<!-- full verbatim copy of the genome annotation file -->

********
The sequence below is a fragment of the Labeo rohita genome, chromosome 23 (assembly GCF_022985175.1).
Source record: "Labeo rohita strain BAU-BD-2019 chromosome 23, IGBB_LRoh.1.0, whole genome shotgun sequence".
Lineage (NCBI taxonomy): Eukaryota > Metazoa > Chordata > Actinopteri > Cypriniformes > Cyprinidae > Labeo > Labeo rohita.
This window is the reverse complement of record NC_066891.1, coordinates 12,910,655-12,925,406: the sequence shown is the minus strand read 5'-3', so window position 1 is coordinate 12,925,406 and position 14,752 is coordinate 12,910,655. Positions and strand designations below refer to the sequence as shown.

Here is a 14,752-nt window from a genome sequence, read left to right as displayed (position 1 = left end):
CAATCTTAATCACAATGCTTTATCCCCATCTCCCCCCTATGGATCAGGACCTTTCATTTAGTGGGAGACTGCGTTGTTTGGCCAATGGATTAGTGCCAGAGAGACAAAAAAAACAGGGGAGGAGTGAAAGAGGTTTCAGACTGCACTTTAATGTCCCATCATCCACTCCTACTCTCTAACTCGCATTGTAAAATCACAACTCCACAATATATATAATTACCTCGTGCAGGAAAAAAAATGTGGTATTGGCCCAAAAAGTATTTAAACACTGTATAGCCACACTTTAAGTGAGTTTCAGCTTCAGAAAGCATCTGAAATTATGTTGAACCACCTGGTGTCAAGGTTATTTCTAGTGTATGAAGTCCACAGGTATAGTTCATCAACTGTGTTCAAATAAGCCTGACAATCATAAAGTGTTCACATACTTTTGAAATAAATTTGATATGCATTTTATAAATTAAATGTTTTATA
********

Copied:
The sequence below is a fragment of the Labeo rohita genome, chromosome 23 (assembly GCF_022985175.1).
Source record: "Labeo rohita strain BAU-BD-2019 chromosome 23, IGBB_LRoh.1.0, whole genome shotgun sequence".
Lineage (NCBI taxonomy): Eukaryota > Metazoa > Chordata > Actinopteri > Cypriniformes > Cyprinidae > Labeo > Labeo rohita.
This window is the reverse complement of record NC_066891.1, coordinates 12,910,655-12,925,406: the sequence shown is the minus strand read 5'-3', so window position 1 is coordinate 12,925,406 and position 14,752 is coordinate 12,910,655. Positions and strand designations below refer to the sequence as shown.

Here is a 14,752-nt window from a genome sequence, read left to right as displayed (position 1 = left end):
CAATCTTAATCACAATGCTTTATCCCCATCTCCCCCCTATGGATCAGGACCTTTCATTTAGTGGGAGACTGCGTTGTTTGGCCAATGGATTAGTGCCAGAGAGACAAAAAAAACAGGGGAGGAGTGAAAGAGGTTTCAGACTGCACTTTAATGTCCCATCATCCACTCCTACTCTCTAACTCGCATTGTAAAATCACAACTCCACAATATATATAATTACCTCGTGCAGGAAAAAAAATGTGGTATTGGCCCAAAAAGTATTTAAACACTGTATAGCCACACTTTAAGTGAGTTTCAGCTTCAGAAAGCATCTGAAATTATGTTGAACCACCTGGTGTCAAGGTTATTTCTAGTGTATGAAGTCCACAGGTATAGTTCATCAACTGTGTTCAAATAAGCCTGACAATCATAAAGTGTTCACATACTTTTGAAATAAATTTGATATGCATTTTATAAATTAAATGTTTTATA